By MORGAN ADDERLEY
Tribune Staff Reporter
JUSTICE Bernard Turner yesterday expressed concern that the establishment of a sexual offences court could have a “disruptive impact” as legal counsel may already have matters scheduled for other courts.
Speaking during yesterday’s session of the National Crime Council, Justice Turner also said judges undergo sensitivity training to deal with these kinds of matters.
Justice Turner was also asked his views on the establishment of the sexual offender’s registry. While he declined to comment specifically, he noted communities have an “obligation to protect themselves” without “unnecessarily stigmatising particular persons”.
Speaking to reporters following his remarks at the meeting, Justice Turner also said the work toward implementing a technological case management system for the Supreme Court is “ongoing”, adding a report is expected by October.
When asked if he thinks there should be a specific court to deal with matters of sexual assault, Justice Turner said: “You’re talking about the sexual offences court… We as judges undergo sensitisation training in respect of dealing with these kinds of matters.
“And (there are) laws which are in in place in respect to the types of questions we can ask the virtual complainant. And the anonymity of the virtual complainants in sexual offenses matters, all of those things we address in every court setting. But there has been discussion about a sexual offences court.
“We haven’t gotten there as yet in respect of the reality of our resources and space for establishment of such a court, and…also the reality of the fact that sexual offences matters, those persons if they have counsel, those same counsel are involved in other matters.
“There are criminal defence attorneys, who when they come to court to set a trial date, will indicate that they are booked until 2022…To move all of these sexual offences matters to a particular court, it will have a disruptive impact because of the fact that those same attorneys who may be representing those defendants are also scheduled before other courts,” he continued.
“And one of the balancing acts which we always have to do is that as we have these eight courts in New Providence and one Supreme Court in Grand Bahama hearing criminal matters, that there is a limited amount of attorneys who practice at the defence bar and challenges exist in terms of scheduling dates and times to accommodate their schedules.”
In January, Attorney General Carl Bethel said officials would be pushing for the opening of a sexual offences court during the 2019 legal year to address the “egregious” delay of those matters which have contributed to the long backlog of cases in the court system.
Last month, the government published draft regulations for a sex offender registry on its website.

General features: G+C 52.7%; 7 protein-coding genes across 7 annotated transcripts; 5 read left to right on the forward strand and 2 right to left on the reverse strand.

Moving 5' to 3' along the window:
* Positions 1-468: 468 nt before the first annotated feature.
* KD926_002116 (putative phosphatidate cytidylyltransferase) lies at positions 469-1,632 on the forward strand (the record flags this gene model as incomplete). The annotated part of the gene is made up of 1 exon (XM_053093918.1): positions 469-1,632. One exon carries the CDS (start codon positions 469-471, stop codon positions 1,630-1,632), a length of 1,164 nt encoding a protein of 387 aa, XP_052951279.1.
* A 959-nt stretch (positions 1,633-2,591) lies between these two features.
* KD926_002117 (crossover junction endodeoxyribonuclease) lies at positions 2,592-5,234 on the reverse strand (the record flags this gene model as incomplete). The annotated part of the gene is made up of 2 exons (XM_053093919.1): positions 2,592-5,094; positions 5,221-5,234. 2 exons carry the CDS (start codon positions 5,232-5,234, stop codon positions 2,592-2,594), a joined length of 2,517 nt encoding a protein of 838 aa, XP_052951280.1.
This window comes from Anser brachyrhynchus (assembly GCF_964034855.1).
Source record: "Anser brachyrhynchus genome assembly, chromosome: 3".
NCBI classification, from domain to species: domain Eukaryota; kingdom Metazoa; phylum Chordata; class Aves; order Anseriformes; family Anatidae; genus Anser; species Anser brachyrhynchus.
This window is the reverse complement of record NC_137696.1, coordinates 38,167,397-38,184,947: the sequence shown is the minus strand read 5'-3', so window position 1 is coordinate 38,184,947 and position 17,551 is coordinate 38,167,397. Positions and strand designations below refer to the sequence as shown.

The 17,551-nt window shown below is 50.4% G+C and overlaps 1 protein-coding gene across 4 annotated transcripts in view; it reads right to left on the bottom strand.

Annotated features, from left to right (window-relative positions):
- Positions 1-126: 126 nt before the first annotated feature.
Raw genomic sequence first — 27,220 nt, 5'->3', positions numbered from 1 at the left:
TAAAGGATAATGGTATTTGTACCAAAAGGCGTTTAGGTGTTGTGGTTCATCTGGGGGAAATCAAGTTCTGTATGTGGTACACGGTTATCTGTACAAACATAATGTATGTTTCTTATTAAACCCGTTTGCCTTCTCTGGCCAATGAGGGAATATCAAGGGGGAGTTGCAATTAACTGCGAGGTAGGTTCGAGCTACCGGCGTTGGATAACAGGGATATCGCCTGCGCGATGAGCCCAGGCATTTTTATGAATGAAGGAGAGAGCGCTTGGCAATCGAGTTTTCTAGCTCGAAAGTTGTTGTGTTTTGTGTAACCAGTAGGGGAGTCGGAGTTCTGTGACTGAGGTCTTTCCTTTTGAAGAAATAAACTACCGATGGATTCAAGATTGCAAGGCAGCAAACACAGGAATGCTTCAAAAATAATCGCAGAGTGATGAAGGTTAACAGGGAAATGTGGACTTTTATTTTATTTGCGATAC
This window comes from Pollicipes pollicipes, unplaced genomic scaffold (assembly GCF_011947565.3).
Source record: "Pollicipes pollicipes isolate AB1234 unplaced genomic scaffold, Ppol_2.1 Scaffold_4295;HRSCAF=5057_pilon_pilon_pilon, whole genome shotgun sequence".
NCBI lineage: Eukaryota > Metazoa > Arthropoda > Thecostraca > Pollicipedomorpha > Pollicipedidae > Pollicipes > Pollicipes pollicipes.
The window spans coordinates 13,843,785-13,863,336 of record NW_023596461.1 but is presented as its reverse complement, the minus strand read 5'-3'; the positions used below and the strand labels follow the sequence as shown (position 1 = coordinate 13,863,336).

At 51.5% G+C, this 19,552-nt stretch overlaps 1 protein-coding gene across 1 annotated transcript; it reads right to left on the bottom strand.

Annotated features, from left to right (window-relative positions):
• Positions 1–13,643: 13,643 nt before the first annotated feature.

Regarding his views of such a registry, Justice Turner replied: “Judges don’t comment on the wisdom of legislation, we only rule on the constitutionality of legislation.
“And so to comment on whether that is wise or even whether it is constitutional in advance of a matter being brought before the court is not something that (I will do).”
He continued: “Societies and communities have an obligation to protect themselves and to be aware of potential dangers without unnecessarily stigmatising particular persons for various motives. Complaints could be made for a variety of reasons, which may be motivated by fact or motivated by malice.
“And so it’s important to be able to differentiate between what it is a legitimate concern and what may be an ulterior motive generating a complaint about a particular person. And in all of those matters you have to be discerning and wise… Because that kind of thing could be useful, it could also be destructive if you’re not very discriminating in its application and in its use.”
Justice Turner also spoke to a case management system for the Supreme Court.
“The work of the consultants in respect of providing a roadmap for the implementation of an Information technology case management system for Supreme Court, and the judiciary generally, is ongoing. We expect a report by October, and we have received now several preliminary reports in certainly the aspects of the work which has been completed.”
Justice Turner added weekly meetings are held to receive updates regarding the consultants’ work.
“We confidently expect that at the end of the exercise that we would have a useful roadmap as to some of the challenges as to our present workflow processes but also a roadmap as to how we might effectively implement a case management system.
“You may or may not appreciate that we have instituted several case management systems in the judiciary in the past. And they have worked to varying degrees of success, as some would say, not to an unacceptable degree.”